She stood on stage. She had the smile perfectly practiced. Her poise came through and she seemed to speak calm and sweetness. Every movement was practiced, the way the microphone was held, the tilt of the head. To the most casual and even slightly mediocre observant watcher, she appears content and happy. It is in the eyes that you can catch a glimpse of the girl who is hiding behind the stage face. The doubt of her self-worth, the pain of hurt, and the uncertainty of growing up are present behind the mascara and eye-liner.
She is beautiful. And she doubts this. She is capable. And she doubts this. She is loved. And she doubts this.
I saw through the stage face. I have worn one as well at times. It is the face you put on when you don’t want people to comment, to state the platitudes which are well known and overly used. They are handy things, perhaps not good – but handy. Especially when having to face a crowd that is hostile, overly emotional, or just blasé. It is a helpful skill when stage lights are in your eyes and you can’t see the crowd at all. Yet, they think that you have singled one of them out specially. It is useful even when dealing with other tasks, which are unpleasant and require some sort of interaction. Yes, useful – but not always good. It isn’t always good because there is no one to disrupt the influence of the lie, to help us relearn truth.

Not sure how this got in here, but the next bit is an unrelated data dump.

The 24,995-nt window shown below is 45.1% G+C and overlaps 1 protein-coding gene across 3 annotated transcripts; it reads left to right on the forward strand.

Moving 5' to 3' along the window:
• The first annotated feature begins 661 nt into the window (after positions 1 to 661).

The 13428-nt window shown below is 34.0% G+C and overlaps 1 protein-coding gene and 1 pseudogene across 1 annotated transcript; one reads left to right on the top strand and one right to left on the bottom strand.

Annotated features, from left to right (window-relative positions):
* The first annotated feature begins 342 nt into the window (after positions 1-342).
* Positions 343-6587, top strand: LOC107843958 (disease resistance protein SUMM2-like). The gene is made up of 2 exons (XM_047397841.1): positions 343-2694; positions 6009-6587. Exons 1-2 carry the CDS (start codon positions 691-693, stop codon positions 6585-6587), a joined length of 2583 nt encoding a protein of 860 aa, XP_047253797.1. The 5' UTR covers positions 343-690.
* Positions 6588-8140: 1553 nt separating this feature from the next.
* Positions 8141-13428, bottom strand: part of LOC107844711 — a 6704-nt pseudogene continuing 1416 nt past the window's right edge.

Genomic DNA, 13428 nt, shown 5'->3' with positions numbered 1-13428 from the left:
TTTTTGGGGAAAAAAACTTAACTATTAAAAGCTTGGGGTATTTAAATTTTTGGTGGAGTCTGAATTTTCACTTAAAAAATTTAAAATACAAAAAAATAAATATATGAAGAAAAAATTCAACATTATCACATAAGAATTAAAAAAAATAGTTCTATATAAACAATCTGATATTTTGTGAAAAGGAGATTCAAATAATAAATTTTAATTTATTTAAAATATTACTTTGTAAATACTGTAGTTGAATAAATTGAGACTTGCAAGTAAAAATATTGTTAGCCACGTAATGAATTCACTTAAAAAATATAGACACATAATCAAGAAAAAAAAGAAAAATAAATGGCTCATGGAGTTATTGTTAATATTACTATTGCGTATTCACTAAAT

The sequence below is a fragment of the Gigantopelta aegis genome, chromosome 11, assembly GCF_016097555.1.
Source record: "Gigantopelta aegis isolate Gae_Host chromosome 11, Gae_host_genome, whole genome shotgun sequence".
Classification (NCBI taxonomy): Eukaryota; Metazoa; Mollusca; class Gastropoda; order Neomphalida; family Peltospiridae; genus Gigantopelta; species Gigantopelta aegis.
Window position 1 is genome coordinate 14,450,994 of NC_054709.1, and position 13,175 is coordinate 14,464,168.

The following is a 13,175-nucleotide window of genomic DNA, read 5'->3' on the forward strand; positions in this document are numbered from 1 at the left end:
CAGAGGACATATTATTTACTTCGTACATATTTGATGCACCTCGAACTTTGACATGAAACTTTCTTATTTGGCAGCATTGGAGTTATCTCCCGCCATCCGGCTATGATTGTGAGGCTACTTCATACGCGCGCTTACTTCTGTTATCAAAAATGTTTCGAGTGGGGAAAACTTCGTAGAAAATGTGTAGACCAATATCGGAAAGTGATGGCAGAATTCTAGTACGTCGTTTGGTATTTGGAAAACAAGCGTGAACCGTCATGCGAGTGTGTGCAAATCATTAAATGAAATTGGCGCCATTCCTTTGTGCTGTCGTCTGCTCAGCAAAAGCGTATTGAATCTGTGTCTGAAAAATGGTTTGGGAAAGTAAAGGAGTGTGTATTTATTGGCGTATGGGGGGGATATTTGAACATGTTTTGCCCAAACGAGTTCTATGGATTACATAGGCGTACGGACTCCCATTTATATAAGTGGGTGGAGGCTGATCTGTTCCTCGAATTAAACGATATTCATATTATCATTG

Look beyond the stage face, look in the eyes. Let someone see past yours. Then, the healing can begin.